Don't miss

Replay


LATEST SHOWS

MEDIAWATCH

Shimon Peres: 'a man of many faces'

Read more

THE DEBATE

The Legacy of Shimon Peres: The last of Israel's founding generation (part 1)

Read more

THE DEBATE

The Legacy of Shimon Peres: What's left of the Oslo Accords? (part 2)

Read more

THE INTERVIEW

Ex-CIA director 'very worried' by prospect of Trump presidency

Read more

FACE-OFF

Migrant crisis: A political football in France?

Read more

FOCUS

Will France repatriate its collection of 19th century Algerian skulls?

Read more

ENCORE!

Film show: 'The Dancer', 'Aquarius' and 'Dogs'

Read more

MIDDLE EAST MATTERS

War in Syria: Residents recount ordeal of life in Aleppo

Read more

IN THE PAPERS

Shimon Peres’ Quixotic battle for Israeli-Palestinian peace

Read more

Notting Hill carnival "welcomes the world"

Latest update : 2008-08-25

Despite numerous arrests, the Notting Hill carnival, the world's second biggest after Rio, went off with a bang as thousands of revellers packed the streets of west London, blowing whistles and dancing in the drizzle.

Some 850,000 revellers packed the streets of west London over the weekend as masquerade floats entertained party-goers at the Notting Hill Carnival, Europe's biggest street festival.

More than 200 people were arrested for a variety of offences over the two-day festival on Sunday and Monday, including 19 for possessing an offensive weapon, though many were detained for drug and alcohol-related crimes.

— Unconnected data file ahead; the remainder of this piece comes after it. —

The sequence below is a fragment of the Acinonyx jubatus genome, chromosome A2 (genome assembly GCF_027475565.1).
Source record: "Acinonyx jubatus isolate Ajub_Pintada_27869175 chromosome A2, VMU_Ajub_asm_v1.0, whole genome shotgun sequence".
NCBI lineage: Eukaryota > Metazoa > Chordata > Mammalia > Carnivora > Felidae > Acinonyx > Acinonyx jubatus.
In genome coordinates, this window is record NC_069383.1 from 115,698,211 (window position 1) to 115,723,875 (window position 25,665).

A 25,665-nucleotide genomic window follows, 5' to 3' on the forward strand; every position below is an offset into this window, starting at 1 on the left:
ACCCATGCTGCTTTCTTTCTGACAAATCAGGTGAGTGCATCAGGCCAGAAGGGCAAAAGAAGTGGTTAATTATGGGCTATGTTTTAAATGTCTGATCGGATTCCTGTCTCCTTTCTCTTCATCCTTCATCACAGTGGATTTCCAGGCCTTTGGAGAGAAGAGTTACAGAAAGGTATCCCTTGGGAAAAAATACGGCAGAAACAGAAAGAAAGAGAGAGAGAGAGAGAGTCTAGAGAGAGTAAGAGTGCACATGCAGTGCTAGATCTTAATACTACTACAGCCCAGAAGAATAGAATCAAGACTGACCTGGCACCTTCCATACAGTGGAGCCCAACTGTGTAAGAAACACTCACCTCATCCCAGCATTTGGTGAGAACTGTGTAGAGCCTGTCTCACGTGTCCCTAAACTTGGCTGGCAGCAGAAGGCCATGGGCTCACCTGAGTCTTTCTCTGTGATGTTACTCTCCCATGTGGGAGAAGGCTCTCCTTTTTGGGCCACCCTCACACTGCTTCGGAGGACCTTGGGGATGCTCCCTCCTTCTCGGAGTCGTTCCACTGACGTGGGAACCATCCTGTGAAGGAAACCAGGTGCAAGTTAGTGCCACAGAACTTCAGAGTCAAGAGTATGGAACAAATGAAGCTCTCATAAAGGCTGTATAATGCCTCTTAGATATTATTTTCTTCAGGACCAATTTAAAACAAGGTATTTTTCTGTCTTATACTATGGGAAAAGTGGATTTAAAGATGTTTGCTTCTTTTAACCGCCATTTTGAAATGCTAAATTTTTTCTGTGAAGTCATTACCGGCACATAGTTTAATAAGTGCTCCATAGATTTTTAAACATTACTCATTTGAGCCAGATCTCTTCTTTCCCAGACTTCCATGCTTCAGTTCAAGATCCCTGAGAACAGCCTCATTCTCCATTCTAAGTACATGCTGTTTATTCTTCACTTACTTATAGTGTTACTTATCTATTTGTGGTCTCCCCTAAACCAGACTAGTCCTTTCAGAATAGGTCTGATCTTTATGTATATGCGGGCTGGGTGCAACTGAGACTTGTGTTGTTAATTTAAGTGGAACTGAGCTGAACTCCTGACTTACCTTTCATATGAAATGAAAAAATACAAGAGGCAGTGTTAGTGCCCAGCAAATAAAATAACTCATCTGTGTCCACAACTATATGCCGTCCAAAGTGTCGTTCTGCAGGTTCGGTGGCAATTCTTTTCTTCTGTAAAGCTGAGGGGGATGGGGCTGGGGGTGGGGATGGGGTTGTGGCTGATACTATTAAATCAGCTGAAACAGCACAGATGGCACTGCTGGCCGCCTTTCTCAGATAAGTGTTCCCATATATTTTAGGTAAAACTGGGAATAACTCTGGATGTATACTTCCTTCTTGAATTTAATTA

"The number of arrests is up on last year, but that is predominantly because of proactive policing," said Chief Inspector Jo Edwards.

The vast majority of the festival, however, went off peacefully -- massive crowds danced and clapped in the streets to Caribbean music and steel drums, while colourful masquerade floats moved through Notting Hill, with several stalls selling Caribbean food a short walk away.

"It's my first time at the carnival and it has been absolutely amazing," said 24-year-old Kishor Warasani, a student at the University of East Anglia, who lives in east London.

"I love the music and the dancing and I'm definitely going to come again next year.

"The outfits are gorgeous.

"There have been a few problems controlling people though, which I think need to be sorted out."

The festival was launched in 1959 by post-World War II immigrants from what were then Britain's Caribbean colonies, as a community act of defiance following ugly race riots the year before.

It was held in various parts of London before settling permanently in Notting Hill in 1964. The annual event is now the world's second-biggest carnival after Rio de Janeiro.

The festival has been marred by violence in recent years -- last year, two teenagers were shot, while two men were murdered in 2000, and memories of riots in 1976 linger.

Date created : 2008-08-25

COMMENT(S)